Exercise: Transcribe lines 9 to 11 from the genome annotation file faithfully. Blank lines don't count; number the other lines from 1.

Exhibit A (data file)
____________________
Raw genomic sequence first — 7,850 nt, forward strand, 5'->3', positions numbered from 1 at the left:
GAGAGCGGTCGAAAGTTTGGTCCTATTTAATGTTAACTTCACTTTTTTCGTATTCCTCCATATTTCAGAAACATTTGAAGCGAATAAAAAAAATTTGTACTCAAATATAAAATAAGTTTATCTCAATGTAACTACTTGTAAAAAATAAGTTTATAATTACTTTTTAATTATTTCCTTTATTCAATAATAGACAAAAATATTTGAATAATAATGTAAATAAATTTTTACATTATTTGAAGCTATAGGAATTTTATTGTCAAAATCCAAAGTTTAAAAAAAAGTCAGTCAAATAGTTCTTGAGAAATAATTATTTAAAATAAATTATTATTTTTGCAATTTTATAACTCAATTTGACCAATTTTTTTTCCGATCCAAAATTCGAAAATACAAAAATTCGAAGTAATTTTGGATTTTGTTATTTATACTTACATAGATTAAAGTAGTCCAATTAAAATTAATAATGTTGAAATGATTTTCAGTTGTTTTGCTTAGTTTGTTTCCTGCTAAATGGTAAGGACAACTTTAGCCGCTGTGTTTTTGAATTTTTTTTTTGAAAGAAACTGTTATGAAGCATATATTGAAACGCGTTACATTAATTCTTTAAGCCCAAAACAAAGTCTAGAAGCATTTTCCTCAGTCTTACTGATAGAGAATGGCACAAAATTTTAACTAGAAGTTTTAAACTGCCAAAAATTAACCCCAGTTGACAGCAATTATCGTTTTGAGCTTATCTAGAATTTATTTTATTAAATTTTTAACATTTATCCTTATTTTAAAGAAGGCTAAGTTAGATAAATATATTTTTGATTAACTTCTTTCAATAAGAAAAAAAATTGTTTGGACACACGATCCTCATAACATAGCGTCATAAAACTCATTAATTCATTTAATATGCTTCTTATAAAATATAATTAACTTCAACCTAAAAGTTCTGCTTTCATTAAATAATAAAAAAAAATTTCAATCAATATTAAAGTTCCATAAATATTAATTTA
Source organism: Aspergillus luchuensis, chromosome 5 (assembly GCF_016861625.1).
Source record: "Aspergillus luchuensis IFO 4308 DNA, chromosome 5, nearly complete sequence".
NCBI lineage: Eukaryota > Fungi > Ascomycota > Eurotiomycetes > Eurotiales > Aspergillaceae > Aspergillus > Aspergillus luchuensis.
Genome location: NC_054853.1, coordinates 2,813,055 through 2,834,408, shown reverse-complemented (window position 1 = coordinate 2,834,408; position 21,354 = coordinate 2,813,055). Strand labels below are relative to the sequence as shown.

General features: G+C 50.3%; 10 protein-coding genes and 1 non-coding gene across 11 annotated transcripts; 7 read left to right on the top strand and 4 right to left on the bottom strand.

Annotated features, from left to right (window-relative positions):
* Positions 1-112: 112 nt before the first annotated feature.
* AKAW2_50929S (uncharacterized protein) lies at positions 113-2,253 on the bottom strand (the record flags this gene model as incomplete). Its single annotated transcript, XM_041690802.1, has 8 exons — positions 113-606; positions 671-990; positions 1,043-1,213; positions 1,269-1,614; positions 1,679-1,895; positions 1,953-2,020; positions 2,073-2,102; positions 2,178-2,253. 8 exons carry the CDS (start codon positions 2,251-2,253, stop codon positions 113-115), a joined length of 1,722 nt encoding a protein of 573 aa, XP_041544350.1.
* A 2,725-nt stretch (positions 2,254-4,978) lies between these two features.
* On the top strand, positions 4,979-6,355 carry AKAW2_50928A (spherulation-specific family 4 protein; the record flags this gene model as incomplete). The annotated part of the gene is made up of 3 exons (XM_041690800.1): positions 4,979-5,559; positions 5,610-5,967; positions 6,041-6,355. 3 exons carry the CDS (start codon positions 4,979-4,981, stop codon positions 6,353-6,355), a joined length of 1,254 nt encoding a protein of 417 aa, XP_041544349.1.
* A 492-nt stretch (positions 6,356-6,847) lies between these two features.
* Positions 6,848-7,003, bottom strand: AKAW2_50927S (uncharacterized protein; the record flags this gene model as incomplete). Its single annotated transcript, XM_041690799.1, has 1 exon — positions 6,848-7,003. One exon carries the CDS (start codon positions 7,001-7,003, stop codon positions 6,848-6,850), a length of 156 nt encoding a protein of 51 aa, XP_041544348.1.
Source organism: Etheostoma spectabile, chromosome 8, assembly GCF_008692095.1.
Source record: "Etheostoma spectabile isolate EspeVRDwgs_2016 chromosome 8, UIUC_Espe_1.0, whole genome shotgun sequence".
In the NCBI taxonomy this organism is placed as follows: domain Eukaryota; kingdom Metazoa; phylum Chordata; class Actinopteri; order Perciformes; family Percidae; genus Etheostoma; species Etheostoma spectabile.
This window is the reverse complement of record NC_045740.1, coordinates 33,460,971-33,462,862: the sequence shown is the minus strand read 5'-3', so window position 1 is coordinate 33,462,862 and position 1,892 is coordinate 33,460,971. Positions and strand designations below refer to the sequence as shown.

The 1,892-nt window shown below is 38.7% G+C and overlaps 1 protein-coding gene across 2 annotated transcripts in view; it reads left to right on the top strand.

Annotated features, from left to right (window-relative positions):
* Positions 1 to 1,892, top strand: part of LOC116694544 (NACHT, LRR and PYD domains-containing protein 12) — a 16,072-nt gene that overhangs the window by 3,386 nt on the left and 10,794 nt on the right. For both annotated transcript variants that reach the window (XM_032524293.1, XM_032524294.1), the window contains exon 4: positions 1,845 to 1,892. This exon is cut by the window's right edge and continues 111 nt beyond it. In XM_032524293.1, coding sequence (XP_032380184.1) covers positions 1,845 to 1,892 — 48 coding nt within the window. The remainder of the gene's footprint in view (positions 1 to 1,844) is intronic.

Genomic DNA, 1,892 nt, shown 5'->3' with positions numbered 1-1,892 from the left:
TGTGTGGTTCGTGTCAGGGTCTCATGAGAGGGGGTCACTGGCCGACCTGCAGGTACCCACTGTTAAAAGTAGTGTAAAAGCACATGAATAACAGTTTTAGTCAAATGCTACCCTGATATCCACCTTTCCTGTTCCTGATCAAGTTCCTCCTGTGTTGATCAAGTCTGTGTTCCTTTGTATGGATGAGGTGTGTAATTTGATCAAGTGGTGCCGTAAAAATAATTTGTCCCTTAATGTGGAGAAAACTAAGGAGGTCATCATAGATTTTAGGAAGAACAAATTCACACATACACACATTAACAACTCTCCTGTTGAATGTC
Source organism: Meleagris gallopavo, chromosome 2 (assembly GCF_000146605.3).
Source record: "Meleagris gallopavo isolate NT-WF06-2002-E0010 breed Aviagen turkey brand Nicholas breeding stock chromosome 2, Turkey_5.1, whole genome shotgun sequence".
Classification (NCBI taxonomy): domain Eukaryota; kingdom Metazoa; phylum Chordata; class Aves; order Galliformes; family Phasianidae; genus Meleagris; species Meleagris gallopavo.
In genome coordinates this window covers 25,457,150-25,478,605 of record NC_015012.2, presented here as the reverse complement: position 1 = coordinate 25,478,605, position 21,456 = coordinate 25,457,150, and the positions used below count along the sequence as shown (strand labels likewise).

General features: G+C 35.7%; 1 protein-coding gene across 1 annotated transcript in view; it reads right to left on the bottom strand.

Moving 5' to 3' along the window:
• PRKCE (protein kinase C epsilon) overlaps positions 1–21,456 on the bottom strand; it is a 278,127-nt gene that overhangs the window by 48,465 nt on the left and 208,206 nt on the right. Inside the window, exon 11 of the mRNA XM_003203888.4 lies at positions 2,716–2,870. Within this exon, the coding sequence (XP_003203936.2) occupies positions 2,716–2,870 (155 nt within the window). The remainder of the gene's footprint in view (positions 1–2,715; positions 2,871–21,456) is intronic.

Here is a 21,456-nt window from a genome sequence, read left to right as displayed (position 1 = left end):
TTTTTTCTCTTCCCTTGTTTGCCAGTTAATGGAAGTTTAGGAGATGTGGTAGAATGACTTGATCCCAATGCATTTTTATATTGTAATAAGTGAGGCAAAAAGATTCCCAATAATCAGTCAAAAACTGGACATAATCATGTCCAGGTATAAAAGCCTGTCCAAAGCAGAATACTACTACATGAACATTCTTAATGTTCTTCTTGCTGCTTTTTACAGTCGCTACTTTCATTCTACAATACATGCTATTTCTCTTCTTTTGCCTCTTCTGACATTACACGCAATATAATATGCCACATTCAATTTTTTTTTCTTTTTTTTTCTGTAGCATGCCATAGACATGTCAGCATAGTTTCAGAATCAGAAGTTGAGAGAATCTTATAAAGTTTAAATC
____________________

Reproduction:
* Positions 1-112: 112 nt before the first annotated feature.
* AKAW2_50929S (uncharacterized protein) lies at positions 113-2,253 on the bottom strand (the record flags this gene model as incomplete). Its single annotated transcript, XM_041690802.1, has 8 exons — positions 113-606; positions 671-990; positions 1,043-1,213; positions 1,269-1,614; positions 1,679-1,895; positions 1,953-2,020; positions 2,073-2,102; positions 2,178-2,253. 8 exons carry the CDS (start codon positions 2,251-2,253, stop codon positions 113-115), a joined length of 1,722 nt encoding a protein of 573 aa, XP_041544350.1.
* A 2,725-nt stretch (positions 2,254-4,978) lies between these two features.